The prognosis – Is it curable?
The concept of cure in the treatment of epilepsy first needs a more precise definition. In this context, a cure can be understood as a fundamental elimination of the underlying cause, but also as freedom from symptoms, in the sense of successful suppression of seizures. The former is only possible in very few cases, namely when surgical intervention is possible in the child and the triggering group of nerve cells, called the focus of epilepsy, has been removed.
However, this can take on large proportions, so that in rare cases an entire hemisphere of the brain has to be removed. A seizure-free state can usually be achieved by using individual antiepileptic drugs or a combination of these. By definition, epilepsy is also considered cured if a patient has been seizure-free for more than 2 years without treatment.
However, it is unclear to what extent the therapy or other treatments that have been carried out have an influence on this development. For childhood epilepsies it must also be mentioned that, as described above, they are in many cases self-limiting and disappear at the end of childhood and adolescence. After 2 years, there is then also talk of a cure here.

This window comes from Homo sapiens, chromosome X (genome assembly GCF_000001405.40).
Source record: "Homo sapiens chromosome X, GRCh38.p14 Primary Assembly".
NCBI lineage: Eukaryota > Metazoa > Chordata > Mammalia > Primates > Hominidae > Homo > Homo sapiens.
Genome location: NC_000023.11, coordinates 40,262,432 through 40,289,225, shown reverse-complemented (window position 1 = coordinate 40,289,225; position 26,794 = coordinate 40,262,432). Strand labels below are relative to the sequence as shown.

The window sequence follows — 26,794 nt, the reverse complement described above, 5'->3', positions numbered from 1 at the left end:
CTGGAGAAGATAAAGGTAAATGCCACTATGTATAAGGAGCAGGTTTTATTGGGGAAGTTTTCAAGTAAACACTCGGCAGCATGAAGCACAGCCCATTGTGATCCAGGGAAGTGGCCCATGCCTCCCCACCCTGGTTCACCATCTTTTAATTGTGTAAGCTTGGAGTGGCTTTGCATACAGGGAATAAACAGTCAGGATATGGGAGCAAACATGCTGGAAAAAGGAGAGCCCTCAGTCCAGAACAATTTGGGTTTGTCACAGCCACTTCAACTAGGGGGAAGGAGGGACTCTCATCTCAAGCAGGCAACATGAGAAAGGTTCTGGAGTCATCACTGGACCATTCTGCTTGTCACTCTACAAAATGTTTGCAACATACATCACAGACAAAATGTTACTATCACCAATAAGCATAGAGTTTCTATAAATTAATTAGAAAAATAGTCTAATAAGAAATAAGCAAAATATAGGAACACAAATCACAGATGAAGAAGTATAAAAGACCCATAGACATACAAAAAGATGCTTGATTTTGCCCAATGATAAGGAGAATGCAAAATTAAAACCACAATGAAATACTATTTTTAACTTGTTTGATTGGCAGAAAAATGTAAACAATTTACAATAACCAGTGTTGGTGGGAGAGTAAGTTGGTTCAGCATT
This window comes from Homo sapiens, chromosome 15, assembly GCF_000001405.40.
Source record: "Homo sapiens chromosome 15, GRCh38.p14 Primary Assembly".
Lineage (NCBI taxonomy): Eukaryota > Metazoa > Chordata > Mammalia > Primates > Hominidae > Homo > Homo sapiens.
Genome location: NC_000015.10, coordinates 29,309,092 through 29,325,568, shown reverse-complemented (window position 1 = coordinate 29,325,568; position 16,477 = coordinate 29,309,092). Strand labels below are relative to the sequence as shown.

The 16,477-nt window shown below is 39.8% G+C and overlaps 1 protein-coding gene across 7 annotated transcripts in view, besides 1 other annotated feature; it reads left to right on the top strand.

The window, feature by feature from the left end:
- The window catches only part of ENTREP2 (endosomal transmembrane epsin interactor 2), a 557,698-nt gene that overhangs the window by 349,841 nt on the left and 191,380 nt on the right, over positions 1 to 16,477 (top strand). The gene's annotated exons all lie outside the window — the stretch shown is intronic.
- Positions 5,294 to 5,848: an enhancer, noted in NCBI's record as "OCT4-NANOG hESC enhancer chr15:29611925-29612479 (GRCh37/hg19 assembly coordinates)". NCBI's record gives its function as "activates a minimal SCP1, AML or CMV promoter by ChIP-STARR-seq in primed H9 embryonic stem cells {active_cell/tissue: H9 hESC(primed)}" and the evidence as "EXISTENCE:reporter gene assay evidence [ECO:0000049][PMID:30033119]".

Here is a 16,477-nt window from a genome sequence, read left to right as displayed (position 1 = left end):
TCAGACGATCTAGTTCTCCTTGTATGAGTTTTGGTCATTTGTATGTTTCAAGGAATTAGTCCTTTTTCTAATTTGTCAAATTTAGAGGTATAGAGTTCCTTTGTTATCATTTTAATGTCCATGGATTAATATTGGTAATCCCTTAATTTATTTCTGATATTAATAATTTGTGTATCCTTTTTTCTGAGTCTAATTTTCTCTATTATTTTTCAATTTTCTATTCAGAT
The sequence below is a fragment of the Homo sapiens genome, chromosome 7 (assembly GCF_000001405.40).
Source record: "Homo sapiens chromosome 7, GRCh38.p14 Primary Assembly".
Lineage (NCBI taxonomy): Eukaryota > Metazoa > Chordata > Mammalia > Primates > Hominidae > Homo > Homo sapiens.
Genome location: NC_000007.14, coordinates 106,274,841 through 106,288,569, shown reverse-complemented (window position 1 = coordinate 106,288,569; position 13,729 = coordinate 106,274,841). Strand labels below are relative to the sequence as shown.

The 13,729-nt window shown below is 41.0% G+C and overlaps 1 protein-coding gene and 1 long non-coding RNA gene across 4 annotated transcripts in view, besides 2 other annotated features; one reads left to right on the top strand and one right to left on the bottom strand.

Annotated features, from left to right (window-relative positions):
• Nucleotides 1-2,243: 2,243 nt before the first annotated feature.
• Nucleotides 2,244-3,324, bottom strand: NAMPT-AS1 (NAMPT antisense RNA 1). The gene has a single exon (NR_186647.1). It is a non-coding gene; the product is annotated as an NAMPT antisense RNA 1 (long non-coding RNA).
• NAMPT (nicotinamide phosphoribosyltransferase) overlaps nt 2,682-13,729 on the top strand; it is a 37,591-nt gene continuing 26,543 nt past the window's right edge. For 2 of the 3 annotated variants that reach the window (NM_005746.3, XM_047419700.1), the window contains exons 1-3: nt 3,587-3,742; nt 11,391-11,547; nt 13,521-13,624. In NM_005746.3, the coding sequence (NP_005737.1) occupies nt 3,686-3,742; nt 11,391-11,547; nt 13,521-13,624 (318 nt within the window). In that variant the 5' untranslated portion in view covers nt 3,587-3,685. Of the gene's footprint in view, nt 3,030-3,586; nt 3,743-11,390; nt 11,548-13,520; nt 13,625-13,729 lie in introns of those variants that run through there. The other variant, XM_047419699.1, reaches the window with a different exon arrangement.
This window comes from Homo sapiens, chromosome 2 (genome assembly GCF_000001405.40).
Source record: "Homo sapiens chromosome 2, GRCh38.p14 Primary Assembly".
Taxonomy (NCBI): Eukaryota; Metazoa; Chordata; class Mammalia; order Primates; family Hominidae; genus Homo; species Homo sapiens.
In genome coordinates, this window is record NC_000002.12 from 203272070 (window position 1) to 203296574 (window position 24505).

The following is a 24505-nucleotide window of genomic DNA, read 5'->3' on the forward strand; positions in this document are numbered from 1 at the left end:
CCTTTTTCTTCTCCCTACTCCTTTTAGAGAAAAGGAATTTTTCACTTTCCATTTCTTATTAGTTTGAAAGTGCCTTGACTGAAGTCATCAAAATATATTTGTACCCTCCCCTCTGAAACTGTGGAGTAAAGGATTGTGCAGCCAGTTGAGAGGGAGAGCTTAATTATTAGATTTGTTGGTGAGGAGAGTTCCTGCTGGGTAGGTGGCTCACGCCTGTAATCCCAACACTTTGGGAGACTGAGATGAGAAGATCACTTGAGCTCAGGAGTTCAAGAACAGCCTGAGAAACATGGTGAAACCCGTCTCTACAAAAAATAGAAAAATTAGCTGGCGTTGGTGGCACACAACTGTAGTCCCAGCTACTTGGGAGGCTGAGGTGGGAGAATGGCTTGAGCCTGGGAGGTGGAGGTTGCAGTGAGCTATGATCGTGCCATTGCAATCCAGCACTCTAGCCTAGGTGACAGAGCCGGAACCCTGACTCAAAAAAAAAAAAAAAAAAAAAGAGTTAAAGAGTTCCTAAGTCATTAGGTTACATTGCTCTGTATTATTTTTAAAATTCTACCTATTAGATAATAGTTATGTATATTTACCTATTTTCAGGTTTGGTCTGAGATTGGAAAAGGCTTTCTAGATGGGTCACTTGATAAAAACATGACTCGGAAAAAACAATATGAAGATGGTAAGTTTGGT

What could be the long-term consequences?
In many forms of epilepsy in childhood, no long-term consequences are to be expected, as is the case with Rolando’s epilepsy, for example. However, several syndromes have also been described which lead to a high proportion of children showing a delay in development. This can take on slight proportions and only lead to a slightly delayed attainment of the developmental stages, but also to massive limitations in intelligence that can last for the rest of life. In order to prevent this development, attempts are made to identify and treat these forms of epilepsy as early as possible, but it is unclear whether this has a strong influence on the course of the disease.